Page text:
Balcombe Parish Council
Balcombe is a small village with around 1,800 residents, set in the heart of the High Weald, an area of outstanding natural beauty in the south east of England. Whilst villagers work in traditional roles on the Balcombe Estate, in forestry, farming and gamekeeping, a station and a direct rail link to London means many commute or work at nearby Gatwick Airport.
This scenic part of the world is well-served by local facilities including a pub, tea shop, social club and primary school. It has a very strong community spirit. However, in order to keep the diverse mix of community, there is a need to provide people with affordable housing.
The Parish Council of Balcombe wanted to develop a neighbourhood plan and a design policy that would provide more affordable housing for local people and especially for the elderly. The council also wanted to ease traffic congestion and support local shops and services, while at the same time keeping the village an attractive place.
They set up a working group to produce the plan. The group approached different people within the village - from social club regulars and WI members to rail commuters - to get a wide spread of views and identify the issues that concerned them.
Neither the district nor parish council had much knowledge of neighbourhood planning, so it was a learning curve for both of them. Cabe was able to steer the parish council through the process with a clear direction and a project plan.
What we did
Cabe helped us focus on the issues which are the most important to the community and where a real difference can be made. We think this will help us get support for the plan at referendum.
Alison Stevenson, Balcombe Parish Council
Cabe encouraged the Parish Council to meet with different groups within this close-knit community. Cabe also emphasised that the council should talk to these groups at appropriate times and in ways tailored to suit the various audiences.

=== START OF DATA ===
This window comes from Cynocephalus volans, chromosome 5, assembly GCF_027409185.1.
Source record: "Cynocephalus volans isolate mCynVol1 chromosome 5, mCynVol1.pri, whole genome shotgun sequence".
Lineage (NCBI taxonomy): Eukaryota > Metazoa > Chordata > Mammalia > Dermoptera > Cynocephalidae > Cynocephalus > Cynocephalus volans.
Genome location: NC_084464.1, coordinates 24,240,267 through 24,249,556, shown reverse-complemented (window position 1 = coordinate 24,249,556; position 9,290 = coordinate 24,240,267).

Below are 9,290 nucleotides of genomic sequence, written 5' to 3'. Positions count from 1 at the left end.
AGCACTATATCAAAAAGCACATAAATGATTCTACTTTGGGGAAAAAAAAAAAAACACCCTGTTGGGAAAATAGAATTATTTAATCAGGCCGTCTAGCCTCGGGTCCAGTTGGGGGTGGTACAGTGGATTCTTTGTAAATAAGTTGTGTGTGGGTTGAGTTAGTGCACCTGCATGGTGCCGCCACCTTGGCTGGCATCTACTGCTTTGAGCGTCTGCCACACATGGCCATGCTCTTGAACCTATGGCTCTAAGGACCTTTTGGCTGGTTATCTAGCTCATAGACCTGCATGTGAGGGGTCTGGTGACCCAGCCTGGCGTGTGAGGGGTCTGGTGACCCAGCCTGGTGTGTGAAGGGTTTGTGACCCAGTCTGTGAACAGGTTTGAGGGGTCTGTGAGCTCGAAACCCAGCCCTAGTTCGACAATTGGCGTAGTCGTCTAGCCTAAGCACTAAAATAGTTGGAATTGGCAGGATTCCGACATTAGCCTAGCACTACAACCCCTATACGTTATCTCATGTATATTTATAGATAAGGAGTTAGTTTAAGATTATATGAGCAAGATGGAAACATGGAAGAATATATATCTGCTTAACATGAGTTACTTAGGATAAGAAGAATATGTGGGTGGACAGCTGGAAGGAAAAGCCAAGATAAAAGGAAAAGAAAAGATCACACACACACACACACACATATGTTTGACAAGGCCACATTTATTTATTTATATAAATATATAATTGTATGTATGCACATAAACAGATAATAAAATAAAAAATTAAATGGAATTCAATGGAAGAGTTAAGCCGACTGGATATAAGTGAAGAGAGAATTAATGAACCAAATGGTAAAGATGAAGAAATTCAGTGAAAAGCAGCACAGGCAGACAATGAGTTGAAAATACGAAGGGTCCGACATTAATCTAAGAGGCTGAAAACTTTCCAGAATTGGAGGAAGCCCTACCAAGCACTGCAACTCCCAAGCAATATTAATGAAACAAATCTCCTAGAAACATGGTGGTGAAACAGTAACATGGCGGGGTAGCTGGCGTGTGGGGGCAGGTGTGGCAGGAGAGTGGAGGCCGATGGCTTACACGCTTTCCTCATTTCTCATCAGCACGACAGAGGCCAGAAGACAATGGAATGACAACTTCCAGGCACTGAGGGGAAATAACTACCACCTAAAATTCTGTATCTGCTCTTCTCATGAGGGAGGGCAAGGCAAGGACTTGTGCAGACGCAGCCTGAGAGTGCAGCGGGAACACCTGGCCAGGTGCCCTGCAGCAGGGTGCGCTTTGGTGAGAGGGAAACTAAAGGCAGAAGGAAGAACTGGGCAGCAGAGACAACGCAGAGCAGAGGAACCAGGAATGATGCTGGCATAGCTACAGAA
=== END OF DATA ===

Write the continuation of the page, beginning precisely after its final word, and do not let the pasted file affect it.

There was a discussion at the village social club on a Friday night, for example. The working group chose this popular time of the week so they could talk to as many people as possible in a relaxed environment. A discussion with the Women’s Institute was more formal. An event was also held at the youth club and a stall was set up at the school fete. Rail commuters were handed flyers at the station during peak hours featuring a QR code that, when scanned, linked to a questionnaire that could easily be filled in during a train journey.
Additionally, Cabe organised a workshop with the neighbourhood plan working group, using a role play exercise to help them understand the views of different groups of people involved in the village's future, from residents to local businesses and landowners. This was because in the past there had been resistance to development in the village.
We realised that design is a way of getting people excited about the neighbourhood plan.
Alison Stevenson, Balcombe Parish Council
The turnout for the latest public consultation showed there was much interest from the community. The neighbourhood planning process revealed to local people that new developments didn’t have to be a bad thing for the village, especially if they had their say. The design policy meant they could find a way to keep the characteristics of the centre of the village, take control of development and address the need for new housing at the same time.
As well as local residents, Cabe made sure it discussed the neighbourhood plan with the local authority, planning aid and statutory consultees. Even if the latter have not been able to look at the plan due to time and resource constraints, at least a dialogue was established. The parish council has also talked to local landowners. They know they have a vital part to play in the village’s future. Cabe was praised for opening the eyes of the working group to the design of the built environment.
Cabe worked with Balcombe Parish Council November 2012 to March 2013.
Click here for more information about neighbourhood planning in Balcombe.
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